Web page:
When to report bullying to a school
Not every single schoolyard spat requires the attention of teachers or school administrators. So how does a parent know when to report bullying? We've assembled some reflective questions you can ask yourself that will help you decide when to get the school involved in resolving a bullying issue:
1. Where precisely did the bullying take place? If it did not occur on school grounds, the school is not responsible and has no leverage to do anything about it. (An exception to this rule is if it occurred on a school bus.) It's like trying to take a complaint to Wal-Mart for something that happened at Taco Bell. Schools cannot address cyberbullying either, even if it involves other kids from school, since what students do on their own time is their own business and outside a school's jurisdiction.
2. Is it ongoing? A single isolated incident may not recur and thus may not require the school's attention. In fact, drawing the school into the situation is often a good way to make an isolated incident into a recurring one, since it may anger the other kids involved. If it's a pattern of bullying, it needs to be addressed.
3. How upset is your child? If they seem only mildly bothered by the incidents and it doesn't seem to be impacting their mental health or school work in any appreciable way, it may not require adult intervention.
4. Does the child want this action taken? When it comes to bullying, school interventions can all too often make things worse, and you should only take this step if a child is overwhelmed or feels that the situation is beyond their control. Remember, kids must learn to manage their own affairs, so you can't just step in to defend your child anytime someone is mean to them. Some children who desperately need intervention may still fight it, so you have to weigh a child's wishes against the gravity of the situation. But you should place significant weight on whether or not they feel they need assistance in dealing with this problem. Plus, bullying is often a deeply personal issue. To an insecure teen, discussing these vulnerabilities with teachers or other adults who they must see and interact with on a daily basis can be a painful process in itself. If they think they can handle it on their own in a productive way, let them. Talk out ways they can confront it themselves. Remember that many children who report bullying just want to release stress by talking it out with someone, and may not need anything more than a sympathetic ear. So ask them directly: Do you feel it's gotten to the point where you need adult intervention, or would you like to continue to deal with it yourself?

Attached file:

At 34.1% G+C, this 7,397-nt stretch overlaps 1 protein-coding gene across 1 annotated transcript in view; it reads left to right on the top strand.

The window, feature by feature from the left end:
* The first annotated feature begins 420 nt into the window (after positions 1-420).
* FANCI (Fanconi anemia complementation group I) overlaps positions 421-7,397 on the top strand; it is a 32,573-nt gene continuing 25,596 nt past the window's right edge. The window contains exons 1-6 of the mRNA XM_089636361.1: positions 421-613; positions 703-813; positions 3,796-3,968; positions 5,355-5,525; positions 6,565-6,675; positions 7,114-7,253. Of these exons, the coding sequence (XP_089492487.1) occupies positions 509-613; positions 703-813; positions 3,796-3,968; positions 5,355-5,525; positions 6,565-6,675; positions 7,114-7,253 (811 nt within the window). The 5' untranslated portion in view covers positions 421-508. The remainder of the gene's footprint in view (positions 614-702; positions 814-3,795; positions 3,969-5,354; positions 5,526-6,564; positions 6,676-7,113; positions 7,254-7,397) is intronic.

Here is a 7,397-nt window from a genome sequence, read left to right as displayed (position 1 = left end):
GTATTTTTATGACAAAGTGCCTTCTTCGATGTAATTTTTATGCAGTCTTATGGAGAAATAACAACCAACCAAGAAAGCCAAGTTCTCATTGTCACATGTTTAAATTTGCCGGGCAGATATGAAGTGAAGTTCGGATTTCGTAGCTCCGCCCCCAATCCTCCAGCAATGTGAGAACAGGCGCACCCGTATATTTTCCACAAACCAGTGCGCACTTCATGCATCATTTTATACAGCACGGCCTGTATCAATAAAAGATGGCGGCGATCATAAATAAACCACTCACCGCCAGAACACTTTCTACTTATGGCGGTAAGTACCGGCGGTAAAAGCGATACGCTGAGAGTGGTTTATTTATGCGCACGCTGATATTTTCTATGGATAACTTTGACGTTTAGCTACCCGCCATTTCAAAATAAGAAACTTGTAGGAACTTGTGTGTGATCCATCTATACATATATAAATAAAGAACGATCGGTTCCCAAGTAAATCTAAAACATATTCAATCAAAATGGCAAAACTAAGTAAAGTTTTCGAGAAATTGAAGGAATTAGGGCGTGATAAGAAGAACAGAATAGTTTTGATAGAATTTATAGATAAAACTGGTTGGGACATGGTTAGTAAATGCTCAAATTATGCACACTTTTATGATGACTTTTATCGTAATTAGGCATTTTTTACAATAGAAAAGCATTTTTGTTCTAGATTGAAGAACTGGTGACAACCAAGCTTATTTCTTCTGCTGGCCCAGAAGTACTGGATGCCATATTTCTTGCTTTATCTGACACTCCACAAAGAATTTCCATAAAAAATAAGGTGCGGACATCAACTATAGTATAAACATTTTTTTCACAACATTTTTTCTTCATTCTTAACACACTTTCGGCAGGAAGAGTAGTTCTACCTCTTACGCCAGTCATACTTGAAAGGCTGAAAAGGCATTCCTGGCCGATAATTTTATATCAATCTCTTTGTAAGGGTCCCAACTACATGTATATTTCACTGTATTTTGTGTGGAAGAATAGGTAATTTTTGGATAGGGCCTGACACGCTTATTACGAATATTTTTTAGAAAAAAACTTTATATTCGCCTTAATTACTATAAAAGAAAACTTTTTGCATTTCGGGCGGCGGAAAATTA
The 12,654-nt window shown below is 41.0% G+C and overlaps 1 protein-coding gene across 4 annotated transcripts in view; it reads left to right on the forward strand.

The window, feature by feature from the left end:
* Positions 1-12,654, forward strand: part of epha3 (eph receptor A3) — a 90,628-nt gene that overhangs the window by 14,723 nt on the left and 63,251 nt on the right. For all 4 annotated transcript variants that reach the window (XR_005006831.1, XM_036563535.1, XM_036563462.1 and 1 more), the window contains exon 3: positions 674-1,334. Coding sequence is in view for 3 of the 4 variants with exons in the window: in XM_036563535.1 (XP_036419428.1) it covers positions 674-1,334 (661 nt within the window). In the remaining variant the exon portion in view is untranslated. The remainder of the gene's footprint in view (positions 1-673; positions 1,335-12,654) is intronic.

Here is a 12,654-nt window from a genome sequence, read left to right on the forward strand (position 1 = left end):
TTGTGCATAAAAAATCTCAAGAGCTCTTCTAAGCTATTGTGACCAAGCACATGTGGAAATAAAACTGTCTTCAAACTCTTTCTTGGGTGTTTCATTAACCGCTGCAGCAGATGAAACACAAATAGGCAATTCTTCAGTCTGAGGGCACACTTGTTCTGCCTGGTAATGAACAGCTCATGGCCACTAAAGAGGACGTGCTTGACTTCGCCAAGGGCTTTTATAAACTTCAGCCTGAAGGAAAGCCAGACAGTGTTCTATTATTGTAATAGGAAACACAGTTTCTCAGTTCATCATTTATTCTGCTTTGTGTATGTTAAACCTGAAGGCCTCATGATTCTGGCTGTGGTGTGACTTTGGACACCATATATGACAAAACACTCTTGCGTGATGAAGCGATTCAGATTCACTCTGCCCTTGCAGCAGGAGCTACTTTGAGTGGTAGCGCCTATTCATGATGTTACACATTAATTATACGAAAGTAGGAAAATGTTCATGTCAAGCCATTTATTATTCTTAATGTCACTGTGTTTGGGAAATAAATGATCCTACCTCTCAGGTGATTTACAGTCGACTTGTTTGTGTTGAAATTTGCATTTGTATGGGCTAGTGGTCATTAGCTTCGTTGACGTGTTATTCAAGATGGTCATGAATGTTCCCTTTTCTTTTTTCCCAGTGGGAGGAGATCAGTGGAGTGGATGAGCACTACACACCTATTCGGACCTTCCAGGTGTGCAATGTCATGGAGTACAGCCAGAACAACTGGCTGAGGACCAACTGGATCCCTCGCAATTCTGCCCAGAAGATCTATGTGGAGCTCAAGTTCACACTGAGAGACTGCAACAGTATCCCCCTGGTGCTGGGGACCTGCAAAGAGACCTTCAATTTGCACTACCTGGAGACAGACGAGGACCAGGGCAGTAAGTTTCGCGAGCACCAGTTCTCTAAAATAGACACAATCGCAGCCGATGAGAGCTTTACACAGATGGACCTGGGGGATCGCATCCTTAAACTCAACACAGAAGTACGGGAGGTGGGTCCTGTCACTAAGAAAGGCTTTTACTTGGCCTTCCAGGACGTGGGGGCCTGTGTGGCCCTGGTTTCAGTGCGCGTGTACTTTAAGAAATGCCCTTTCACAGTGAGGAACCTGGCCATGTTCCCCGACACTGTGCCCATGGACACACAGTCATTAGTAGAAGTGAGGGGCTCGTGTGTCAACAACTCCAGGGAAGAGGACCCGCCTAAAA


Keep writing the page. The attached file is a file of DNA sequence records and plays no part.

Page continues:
5. Is it violent? Does it involve theft or destruction of property? In both these instances, school officials should be notified. This isn't just taunting, this is criminal behavior, and needs to be addressed.
What to expect when reporting school bullying
Parents should temper their expectations about what will happen after reporting to a school that their child is being bullied. While patience doesn't come easy for a parent when their child is the one being harassed, schools often have few tools at their disposal, and they cannot produce overnight miracles. Schools can only address what they witness, and kids are usually pretty good at hiding or disguising malicious behavior so that the teachers don't see. If they pull the other child (or children) aside for a talk, usually what happens is that the other child denies it or gives a different version of events, and you're stuck in a Mexican standoff of he-said, she-said. Moreover, the most manipulative kids (which bullies have a tendency to be) can be quite good at portraying themselves as charming and innocent in front of adults.
Schools can't just take your word for it that this is what has happened and then rush off guns blazing to settle the issue. From your standpoint, it involves you personally and your child is the victim. From the school's standpoint, you’re just one among many of the (potentially crazy) parents they have to try and keep happy on a daily basis. You may be perfectly sane, and your child may be perfectly truthful about what happened. Yet schools DO deal with loony-toon parents, they DO, on a regular occasion, have situations that turn out to be completely-opposite of how they initially appear. They also have to protect the other child from what could be baseless accusations (and sometimes are), and they also must protect themselves from a legal standpoint, because the other child also has a parent who might be equally upset about their child's rights being trampled upon. So they must treat the other child as innocent unless they have solid proof they are guilty.